Professional sports have been put in a particularly tricky position amid the coronavirus pandemic. With both player and fan safety remaining important concerns, organizations are taking different approaches to safely return to operations.

Several industry leaders joined the latest episode of the Variety Streaming Room’s series “Rebooting the Entertainment Industry” to take part in a conversation moderated by Jay Tucker. The group discussed how their companies have weathered the pandemic so far and what adjustments may turn out to be permanent moving forward.

Unlike most other organizations, the WWE’s unique position at the intersection of entertainment and athletics has allowed it to find ways to continuously produce seven hours of content a week during the pandemic. Chief brand officer Stephanie McMahon spoke to how the health of staff members is being closely monitored and that the organization is prepared to shutter its production if need be.

“When our talent, crew, anybody arrives at the facility, they have their temperature taken,” McMahon explained. “If they have a temperature over 100.4 [Fahrenheit], they are sent home. We do a medical screening to make sure they’re not symptomatic and they also have to fill out a sheet in terms of where they’ve been and who they’ve interacted with. Thus far, it’s been successful. We had one employee test positive and that was in the very beginning. That employee had been in direct contact with medical workers after a show and was not allowed back in until she was cleared, and luckily she is all fine. Just last night, we did have a developmental performer test positive. So we are now shutting down production. We’re going to have absolutely everyone tested, anybody and everybody who was around. And we will not resume our production until we know that the health and safety of all of our people is ensured.”

Some organizations have not been as fortunate. The NBA was about a month out from playoff season when Utah Jazz center Rudy Gobert tested positive for coronavirus, prompting the league’s decision to suspend the ongoing season. Lisa Joseph Metelus, co-head of basketball marketing and servicing at Creative Artists Agency, commented on the ongoing discourse between players on the prospect of returning to play.

“There’s no perfect scenario,” Metelus said. “You have players who want to return, that want to play basketball [and] want to have a chance at the championship. You have players that are concerned about their safety, their family’s safety [and] staying in a bubble. You have players that don’t want to be away from their families for months at a time. You have players who feel that this time is best used to serve their communities and to not take away from what’s happening in our world right now. You see other guys who feel this is the platform to do so. There are so many varying opinions, but ultimately we’ll see how it plays out.”

The NFL was more fortunate than the NBA, as the lockdowns went into effect nationwide about a month after this year’s Super Bowl. Without any schedule to suspend, the organization has been able to take stock of the next season and make plans for how to execute it. Los Angeles Rams COO Kevin Demoff offered insight on the unique challenges that football poses to players’ health, as well as the benefits of the team’s new stadium.

“It is a contact sport. So, it is impossible to socially distance on the field [and] figure out how you do that,” Demoff said. “The first step is how do we make it safe for our players the moment they walk back into our facility at the end of July. Hopefully they feel that the environment is completely safe for them. The next step is ultimately how do we go into stadiums and make those safe just for players. Finally, the last step will be fans. Who knows when that will come? For us, having built a brand new stadium in Los Angeles that was set to debut this summer, there’s value in that in the sense that we’ve never been in it before. So we have the ability to adapt quickly to the changes that we can do right now. … It gives you the chance to go in and make some of these social distancing things to help with the concessions. But to clean a stadium that’s 3.2 million square feet also has its challenges.”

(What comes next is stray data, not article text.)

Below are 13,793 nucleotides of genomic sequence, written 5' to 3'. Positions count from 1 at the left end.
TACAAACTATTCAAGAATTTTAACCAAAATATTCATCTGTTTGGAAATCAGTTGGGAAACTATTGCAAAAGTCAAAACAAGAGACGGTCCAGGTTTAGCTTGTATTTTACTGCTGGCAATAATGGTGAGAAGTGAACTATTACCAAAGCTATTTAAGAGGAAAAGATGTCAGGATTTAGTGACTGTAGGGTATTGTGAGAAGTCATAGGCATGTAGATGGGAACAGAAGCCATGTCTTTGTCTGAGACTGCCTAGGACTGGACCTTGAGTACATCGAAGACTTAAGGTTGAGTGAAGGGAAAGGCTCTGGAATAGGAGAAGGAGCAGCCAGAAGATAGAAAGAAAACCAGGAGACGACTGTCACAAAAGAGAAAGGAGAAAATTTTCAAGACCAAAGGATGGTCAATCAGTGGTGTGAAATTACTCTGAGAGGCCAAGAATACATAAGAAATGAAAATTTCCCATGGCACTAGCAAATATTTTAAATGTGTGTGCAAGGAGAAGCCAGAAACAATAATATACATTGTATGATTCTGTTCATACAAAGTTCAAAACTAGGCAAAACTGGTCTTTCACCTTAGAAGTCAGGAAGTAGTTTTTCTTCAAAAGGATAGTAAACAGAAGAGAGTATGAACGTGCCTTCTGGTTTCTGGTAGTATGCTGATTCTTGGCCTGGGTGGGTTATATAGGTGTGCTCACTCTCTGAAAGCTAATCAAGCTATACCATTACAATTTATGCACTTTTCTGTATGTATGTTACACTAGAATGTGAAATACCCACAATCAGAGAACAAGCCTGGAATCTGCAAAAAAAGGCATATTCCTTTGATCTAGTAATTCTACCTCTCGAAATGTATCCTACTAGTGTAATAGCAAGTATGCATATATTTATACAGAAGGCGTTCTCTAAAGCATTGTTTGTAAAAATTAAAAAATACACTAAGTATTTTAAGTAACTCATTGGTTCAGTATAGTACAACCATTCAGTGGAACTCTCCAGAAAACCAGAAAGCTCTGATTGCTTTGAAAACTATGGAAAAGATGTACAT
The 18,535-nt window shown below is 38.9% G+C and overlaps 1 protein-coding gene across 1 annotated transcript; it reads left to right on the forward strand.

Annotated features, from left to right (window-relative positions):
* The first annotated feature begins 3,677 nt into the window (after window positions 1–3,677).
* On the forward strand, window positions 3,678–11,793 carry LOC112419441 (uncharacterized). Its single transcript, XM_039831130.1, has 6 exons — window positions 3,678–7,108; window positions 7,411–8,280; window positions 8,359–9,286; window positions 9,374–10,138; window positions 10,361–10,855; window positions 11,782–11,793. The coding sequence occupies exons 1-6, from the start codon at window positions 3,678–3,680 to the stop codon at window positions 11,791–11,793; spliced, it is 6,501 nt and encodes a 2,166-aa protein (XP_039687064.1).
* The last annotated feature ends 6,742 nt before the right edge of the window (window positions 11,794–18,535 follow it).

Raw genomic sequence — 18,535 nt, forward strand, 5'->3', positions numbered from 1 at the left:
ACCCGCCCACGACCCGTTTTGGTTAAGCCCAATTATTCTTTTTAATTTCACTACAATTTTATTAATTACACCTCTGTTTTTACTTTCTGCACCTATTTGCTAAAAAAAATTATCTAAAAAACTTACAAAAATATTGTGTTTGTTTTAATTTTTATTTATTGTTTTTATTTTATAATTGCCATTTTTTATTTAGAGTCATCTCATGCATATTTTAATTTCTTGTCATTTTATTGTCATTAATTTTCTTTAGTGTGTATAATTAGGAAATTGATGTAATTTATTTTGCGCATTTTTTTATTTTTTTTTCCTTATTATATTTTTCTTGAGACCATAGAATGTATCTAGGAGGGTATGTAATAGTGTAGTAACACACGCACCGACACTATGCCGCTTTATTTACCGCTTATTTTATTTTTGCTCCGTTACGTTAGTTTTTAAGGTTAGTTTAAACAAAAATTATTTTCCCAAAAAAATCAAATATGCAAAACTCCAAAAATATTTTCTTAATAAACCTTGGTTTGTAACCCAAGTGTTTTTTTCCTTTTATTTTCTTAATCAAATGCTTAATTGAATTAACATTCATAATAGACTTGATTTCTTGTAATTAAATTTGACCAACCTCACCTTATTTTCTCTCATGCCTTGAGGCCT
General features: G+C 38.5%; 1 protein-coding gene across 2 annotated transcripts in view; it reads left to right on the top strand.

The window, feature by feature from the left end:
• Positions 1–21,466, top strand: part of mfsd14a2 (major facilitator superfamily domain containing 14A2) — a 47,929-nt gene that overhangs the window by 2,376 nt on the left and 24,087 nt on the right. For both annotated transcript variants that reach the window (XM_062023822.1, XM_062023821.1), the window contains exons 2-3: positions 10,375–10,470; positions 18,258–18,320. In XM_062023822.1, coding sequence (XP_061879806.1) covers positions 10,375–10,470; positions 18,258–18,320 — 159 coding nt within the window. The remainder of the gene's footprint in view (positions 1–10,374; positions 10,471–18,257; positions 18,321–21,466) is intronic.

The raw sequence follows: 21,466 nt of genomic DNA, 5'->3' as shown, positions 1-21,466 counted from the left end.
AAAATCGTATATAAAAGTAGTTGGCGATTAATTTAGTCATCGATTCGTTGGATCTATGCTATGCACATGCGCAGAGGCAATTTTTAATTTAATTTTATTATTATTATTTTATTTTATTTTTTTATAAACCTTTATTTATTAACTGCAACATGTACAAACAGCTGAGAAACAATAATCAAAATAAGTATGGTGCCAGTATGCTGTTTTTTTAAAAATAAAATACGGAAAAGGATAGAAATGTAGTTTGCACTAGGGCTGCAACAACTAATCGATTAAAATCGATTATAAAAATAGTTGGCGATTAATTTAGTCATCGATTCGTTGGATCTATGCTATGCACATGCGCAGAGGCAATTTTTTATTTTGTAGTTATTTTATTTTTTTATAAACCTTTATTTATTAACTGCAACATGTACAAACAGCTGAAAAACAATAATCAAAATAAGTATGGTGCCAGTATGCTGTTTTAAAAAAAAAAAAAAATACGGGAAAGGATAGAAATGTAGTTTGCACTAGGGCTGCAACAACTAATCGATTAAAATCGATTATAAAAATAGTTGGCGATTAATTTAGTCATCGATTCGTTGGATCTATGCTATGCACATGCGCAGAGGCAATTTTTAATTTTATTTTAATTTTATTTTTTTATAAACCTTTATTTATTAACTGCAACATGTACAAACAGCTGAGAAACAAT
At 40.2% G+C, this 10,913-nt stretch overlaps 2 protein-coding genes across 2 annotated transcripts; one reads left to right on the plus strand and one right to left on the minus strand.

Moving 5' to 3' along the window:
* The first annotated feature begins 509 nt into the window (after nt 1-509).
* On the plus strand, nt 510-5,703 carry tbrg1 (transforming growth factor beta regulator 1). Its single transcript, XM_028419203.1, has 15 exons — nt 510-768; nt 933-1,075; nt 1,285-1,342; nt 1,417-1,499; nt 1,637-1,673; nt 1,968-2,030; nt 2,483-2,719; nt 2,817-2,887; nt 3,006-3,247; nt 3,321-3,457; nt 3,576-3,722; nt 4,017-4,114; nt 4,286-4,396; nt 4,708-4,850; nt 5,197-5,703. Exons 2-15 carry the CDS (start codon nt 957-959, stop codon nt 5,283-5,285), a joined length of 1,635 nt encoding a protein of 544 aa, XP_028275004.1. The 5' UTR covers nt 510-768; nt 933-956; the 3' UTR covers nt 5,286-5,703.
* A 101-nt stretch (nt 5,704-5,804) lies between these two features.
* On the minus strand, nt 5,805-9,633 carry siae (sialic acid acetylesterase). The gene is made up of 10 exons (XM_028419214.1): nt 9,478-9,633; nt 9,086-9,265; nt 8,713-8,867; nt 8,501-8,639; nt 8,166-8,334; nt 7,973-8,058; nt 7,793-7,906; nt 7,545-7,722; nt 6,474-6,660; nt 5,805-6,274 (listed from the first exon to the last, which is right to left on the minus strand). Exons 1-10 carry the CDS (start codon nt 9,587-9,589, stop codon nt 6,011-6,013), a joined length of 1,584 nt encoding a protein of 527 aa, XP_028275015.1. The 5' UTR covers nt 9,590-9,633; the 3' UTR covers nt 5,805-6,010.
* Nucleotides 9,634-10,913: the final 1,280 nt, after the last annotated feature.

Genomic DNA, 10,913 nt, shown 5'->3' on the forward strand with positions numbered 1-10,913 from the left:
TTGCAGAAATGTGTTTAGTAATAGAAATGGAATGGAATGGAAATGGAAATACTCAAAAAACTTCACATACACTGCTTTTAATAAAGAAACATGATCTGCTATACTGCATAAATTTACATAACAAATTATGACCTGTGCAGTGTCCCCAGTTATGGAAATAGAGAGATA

With most professional play has been suspended nationwide, all professional sports organizations are looking for ways to keep fans engaged without a steady stream of news. Fox Sports executive VP and head of digital David Katz remarked that the unprecedented circumstances have likely changed how the company will engage with its fans even after the pandemic.

“The fan appetite for content, for information, for connection more than anything else, has never been greater,” Katz said. “The challenge was how do you serve those fans when you can’t give them the daily recipe of here’s what happened and here’s the analysis… These challenges represent a great opportunity and really transformed what digital businesses will be able to do going forward…A fun fact here: in May, our baseball social handles had their third highest month in history. That’s with no baseball to talk about and second only to the last two Octobers which have the World Series.”

“We’re in uncharted territories, there’s no wrong or right answers,” said Mark McCaffrey, who serves as partner and U.S. technology, media and telecommunications leader at PwC. “I always come back to the technology. This happens 10 years ago, I don’t know what we’d do. The science, the innovation, the ability to address these problems, while they are really hard problems, is there. We have all the elements to get through this…This happens 10 or 15 years ago, I’m not sure we’d all be sitting here doing the same thing right now.”

“I’m not sure we’d all be able to do this video cast right now!” McMahon said.

Watch the full conversation below: